Father

December 12, 2008

The sound of the word echoes more than itself. I have known many fathers, partly because my connection to a paternal figure is a collection of fragments. My biological father, I did not meet until I was in the tenth grade. I always knew that the man my mom married wasn’t my “father”; he was my “Dad.” My father and I, since tenth grade, have maintained an awkward relationship. I cannot imagine from his perspective what it must feel like, partly because he doesn’t open up to anyone… a tendency I recognize in myself and have improved, mostly due to her. I am his only biological child; I can’t begin to imagine not seeing Linen for 12 years. I remember that cumbersome hug and how I felt like I was in some sort of play. I just wanted to shoot hoop and ask questions. I really don’t feel like our relationship has grown much since. Sure we know each other and spend time together, but true growth, for what I call it, has not occurred.

My Dad, for whom I have held every emotion possible (good and bad), died in 2006. I remember the day he was saved. I remember the tears that he cried. I remember the shock in my mind and how I had prayed. I remember years later when he was taken to jail and I was called at work, informed that he was taken and that I needed to go get my little brother because he was waiting for him to take him fishing. I remember as a young child making his scotch and water when he got home from work. I remember him getting mad one day because the ice tasted like soap. I didn’t dry my hands well enough after I washed them to make his drink. I remember being picked up by the throat one night when he was drunk and how scared I was. More than any of this, I remember our talks and his genuineness. He was one of the smartest and most artistic men that I have ever known. He could paint, draw, write, create and imagine more than anyone I know. In many ways, I feel that he wasted his talents in life. I feel that he never reached his potential. I feel he was entangled by the snares of life early and often.

I know either of these men would do anything for me. Besides these, I have known two other paternal figures, my youth pastor who treated me as a son and a man that took my family into his home when we had no place to go. The man who took us in was a man’s man and he treated his family better than most that I have seen. He taught me how to drive a stick-shift in his silver-blue Nissan truck. He taught me how to drive a tractor and inadvertently, he showed me how to treat a family. My youth pastor was an excellent counselor and not because of his position. In fact, he had a real job and a good one. His concern and care for me was so deliberate. He and his wife drove down to visit me after she died. Their concern and care are just as deliberate today. I cannot imagine what the term father echoes in the minds of those that have been abandoned or much worse, the ones that stuck around to abuse them and their mothers.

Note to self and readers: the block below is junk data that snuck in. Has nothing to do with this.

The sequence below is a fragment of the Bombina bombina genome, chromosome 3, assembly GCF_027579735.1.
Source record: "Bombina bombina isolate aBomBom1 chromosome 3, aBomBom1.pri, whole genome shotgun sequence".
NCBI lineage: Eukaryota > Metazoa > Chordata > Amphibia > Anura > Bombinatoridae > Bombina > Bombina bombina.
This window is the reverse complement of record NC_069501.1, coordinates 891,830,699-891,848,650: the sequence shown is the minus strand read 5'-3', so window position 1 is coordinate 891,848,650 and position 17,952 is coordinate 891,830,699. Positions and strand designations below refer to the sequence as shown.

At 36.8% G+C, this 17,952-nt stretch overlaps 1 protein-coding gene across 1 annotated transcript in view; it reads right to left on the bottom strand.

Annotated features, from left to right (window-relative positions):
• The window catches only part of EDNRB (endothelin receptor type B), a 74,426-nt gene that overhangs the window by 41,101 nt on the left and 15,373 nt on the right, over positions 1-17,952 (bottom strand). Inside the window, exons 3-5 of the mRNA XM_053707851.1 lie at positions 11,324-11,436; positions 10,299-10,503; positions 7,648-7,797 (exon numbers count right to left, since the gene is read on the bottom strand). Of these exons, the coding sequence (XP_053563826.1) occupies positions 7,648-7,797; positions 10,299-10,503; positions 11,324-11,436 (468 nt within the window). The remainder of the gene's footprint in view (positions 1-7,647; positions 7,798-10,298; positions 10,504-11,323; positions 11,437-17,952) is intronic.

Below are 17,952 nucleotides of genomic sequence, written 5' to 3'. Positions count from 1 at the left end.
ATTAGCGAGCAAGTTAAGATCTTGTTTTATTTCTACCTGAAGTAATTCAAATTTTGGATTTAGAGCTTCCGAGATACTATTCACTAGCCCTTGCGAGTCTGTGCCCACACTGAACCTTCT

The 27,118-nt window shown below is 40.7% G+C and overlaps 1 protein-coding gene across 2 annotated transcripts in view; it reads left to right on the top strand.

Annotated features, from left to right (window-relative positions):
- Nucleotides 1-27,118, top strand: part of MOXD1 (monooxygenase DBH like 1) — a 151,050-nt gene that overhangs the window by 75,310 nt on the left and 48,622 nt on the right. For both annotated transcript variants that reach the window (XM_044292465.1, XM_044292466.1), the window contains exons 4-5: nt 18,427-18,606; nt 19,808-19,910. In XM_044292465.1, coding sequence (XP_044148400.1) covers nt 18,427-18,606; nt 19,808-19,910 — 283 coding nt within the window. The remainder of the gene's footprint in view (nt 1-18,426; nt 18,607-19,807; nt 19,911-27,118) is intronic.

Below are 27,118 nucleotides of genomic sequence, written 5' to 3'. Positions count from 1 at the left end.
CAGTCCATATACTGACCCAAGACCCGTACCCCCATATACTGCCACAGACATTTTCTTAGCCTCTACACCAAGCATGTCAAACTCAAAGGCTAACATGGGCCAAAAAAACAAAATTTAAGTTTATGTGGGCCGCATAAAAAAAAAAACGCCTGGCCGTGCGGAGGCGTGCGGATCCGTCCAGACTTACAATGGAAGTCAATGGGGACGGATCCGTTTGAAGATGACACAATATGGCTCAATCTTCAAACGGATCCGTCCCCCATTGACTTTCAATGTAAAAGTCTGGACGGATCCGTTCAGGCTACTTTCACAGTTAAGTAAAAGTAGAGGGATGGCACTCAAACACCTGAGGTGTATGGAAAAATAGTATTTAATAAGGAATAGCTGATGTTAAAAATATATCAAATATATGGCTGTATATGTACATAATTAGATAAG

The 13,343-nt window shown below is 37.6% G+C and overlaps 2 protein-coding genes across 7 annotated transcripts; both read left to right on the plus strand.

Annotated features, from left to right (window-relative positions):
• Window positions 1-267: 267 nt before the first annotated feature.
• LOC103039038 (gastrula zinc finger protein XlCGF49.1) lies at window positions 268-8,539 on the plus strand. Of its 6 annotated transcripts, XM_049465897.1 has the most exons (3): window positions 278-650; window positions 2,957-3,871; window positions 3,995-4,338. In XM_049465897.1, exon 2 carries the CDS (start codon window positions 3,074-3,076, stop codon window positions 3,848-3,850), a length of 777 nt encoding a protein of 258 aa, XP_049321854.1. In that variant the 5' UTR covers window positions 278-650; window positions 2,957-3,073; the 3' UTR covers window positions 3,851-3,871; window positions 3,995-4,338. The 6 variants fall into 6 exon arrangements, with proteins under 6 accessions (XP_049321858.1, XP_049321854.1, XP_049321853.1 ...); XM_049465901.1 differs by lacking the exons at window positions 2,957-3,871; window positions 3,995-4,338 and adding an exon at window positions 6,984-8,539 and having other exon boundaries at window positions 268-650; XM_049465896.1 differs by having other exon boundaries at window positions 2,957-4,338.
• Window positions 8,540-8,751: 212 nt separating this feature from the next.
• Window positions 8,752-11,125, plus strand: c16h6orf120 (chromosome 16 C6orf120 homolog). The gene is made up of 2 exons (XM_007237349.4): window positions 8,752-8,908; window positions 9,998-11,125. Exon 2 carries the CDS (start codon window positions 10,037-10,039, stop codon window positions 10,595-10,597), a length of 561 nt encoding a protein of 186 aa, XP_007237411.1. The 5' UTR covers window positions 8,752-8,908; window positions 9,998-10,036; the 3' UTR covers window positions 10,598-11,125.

I am now a father. I love Linen more than anything that I ever have. It’s a different kind of love than I have for Carla. Linen needs and cannot survive alone. That responsibility creates the difference. I am responsible for nurturing her, teaching her, providing for her, comforting her, correcting her, counseling her, creating autonomy and independence, showing her true love and helping her recognize the fake, and everything else that a daddy should be. I am responsible for all this alone. Not long after she was born, that cold snowy day in Fargo, I remember the feeling that I must know what it feels like for God to love me now. How could I have ever understood before Linen? I remember feeling comfort in that and having questions for my father. Since, I have thought about the parallels of a heavenly father and myself in different situations. Today, I was taking a shower and I had the monitor on. I had laid Linen down for a nap and she was extremely tired but was fighting it. I knew she needed to sleep and I knew that we were going to be out past her bedtime tonight. As I hurried through my shower, she cried and screamed in discontent on a few occasions. It hurt my heart to hear her cry out and not go in there. It made me think of my impression of God as a father and how my impression has been molded by my fathers and how I feel as a father. I ran in there to get her and pick her up. She laid her head down on my shoulder and I sang to her and rubbed her back. It made me think… maybe I’m not screaming loud enough for God to come in and hold me. I doubt He has his monitor turned off. What would it hurt for Him to comfort me? Is there something that I don’t know? When I hear Linen’s voice in the monitor in the morning, it delights me and gives me the only reason to get out of bed. Sometimes, she’ll say, “Daddy” and I break my neck to get in there and hold her.

“Father”

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